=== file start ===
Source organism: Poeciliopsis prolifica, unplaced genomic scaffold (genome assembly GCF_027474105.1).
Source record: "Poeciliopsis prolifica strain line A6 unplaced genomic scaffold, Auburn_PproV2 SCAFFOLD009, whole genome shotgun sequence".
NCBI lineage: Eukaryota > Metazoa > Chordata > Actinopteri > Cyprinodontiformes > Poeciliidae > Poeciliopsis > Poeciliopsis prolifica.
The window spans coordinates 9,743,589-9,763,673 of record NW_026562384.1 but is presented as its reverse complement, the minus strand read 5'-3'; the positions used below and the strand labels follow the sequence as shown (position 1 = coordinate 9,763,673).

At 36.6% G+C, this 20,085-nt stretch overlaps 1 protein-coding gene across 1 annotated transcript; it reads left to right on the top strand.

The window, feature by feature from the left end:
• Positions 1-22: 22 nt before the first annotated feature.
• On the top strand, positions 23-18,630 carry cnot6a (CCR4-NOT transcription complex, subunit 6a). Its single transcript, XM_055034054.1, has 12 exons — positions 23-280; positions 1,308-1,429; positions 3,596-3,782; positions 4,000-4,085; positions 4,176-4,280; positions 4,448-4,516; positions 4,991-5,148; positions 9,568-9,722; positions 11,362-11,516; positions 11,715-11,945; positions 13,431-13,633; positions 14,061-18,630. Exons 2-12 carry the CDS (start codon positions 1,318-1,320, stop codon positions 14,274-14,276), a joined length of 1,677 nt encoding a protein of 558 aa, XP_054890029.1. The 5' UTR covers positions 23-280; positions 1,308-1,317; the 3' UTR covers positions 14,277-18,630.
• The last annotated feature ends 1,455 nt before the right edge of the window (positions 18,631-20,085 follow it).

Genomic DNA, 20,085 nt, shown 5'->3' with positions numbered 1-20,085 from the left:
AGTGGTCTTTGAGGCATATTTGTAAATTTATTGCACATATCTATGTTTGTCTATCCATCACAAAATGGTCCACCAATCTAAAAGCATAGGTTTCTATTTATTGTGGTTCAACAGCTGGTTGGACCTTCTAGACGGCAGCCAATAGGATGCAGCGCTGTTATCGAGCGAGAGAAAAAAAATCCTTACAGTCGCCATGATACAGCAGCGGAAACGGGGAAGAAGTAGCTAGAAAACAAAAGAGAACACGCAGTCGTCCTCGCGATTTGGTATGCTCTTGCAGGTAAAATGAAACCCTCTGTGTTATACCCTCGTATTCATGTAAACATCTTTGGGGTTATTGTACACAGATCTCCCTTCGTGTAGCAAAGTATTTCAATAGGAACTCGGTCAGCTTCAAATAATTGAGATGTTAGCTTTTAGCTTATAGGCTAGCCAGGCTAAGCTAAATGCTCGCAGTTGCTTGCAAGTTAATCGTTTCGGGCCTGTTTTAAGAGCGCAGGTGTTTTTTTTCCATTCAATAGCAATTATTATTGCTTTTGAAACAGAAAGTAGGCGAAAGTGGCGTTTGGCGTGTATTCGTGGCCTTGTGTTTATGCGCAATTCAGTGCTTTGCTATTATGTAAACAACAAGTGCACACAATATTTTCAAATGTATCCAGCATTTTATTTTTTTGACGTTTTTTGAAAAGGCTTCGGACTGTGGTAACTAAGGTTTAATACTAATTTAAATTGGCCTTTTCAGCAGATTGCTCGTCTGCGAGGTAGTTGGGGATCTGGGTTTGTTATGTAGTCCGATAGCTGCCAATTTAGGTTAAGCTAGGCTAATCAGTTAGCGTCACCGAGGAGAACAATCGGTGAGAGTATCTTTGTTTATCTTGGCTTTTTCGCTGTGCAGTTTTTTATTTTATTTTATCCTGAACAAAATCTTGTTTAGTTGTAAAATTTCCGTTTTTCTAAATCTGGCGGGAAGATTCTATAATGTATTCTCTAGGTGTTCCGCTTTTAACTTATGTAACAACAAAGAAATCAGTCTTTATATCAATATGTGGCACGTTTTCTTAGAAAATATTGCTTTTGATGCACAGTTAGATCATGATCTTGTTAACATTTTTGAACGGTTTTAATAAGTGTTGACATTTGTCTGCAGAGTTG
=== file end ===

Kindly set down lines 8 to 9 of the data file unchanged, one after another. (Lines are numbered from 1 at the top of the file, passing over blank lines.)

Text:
• On the top strand, positions 23-18,630 carry cnot6a (CCR4-NOT transcription complex, subunit 6a). Its single transcript, XM_055034054.1, has 12 exons — positions 23-280; positions 1,308-1,429; positions 3,596-3,782; positions 4,000-4,085; positions 4,176-4,280; positions 4,448-4,516; positions 4,991-5,148; positions 9,568-9,722; positions 11,362-11,516; positions 11,715-11,945; positions 13,431-13,633; positions 14,061-18,630. Exons 2-12 carry the CDS (start codon positions 1,318-1,320, stop codon positions 14,274-14,276), a joined length of 1,677 nt encoding a protein of 558 aa, XP_054890029.1. The 5' UTR covers positions 23-280; positions 1,308-1,317; the 3' UTR covers positions 14,277-18,630.
• The last annotated feature ends 1,455 nt before the right edge of the window (positions 18,631-20,085 follow it).